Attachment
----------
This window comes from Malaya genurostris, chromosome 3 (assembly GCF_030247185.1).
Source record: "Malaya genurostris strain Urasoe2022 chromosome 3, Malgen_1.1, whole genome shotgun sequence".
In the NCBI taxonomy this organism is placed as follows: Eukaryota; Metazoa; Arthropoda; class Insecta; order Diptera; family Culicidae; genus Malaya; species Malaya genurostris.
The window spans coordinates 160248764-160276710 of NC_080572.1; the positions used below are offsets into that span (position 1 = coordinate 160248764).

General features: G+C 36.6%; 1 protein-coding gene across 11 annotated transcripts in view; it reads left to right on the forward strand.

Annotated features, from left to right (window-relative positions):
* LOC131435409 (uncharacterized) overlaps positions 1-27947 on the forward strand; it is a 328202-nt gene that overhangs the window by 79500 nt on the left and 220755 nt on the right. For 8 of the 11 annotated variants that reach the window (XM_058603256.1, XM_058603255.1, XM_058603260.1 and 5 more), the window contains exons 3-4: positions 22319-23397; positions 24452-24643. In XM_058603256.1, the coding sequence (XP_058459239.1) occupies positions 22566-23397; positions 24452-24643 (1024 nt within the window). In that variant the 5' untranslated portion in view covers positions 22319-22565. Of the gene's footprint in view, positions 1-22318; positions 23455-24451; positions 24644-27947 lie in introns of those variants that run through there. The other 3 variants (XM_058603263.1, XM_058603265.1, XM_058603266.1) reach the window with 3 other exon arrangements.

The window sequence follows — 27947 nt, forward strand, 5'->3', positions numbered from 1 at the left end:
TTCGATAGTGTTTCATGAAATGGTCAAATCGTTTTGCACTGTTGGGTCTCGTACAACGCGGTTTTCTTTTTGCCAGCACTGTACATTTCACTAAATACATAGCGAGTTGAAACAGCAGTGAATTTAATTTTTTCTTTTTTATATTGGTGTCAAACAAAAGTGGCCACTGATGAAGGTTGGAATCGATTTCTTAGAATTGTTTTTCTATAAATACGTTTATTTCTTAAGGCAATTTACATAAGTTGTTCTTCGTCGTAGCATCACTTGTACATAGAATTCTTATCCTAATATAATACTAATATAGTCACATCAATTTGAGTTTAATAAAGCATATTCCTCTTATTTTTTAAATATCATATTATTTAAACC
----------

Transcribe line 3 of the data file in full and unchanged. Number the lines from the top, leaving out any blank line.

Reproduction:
In the NCBI taxonomy this organism is placed as follows: Eukaryota; Metazoa; Arthropoda; class Insecta; order Diptera; family Culicidae; genus Malaya; species Malaya genurostris.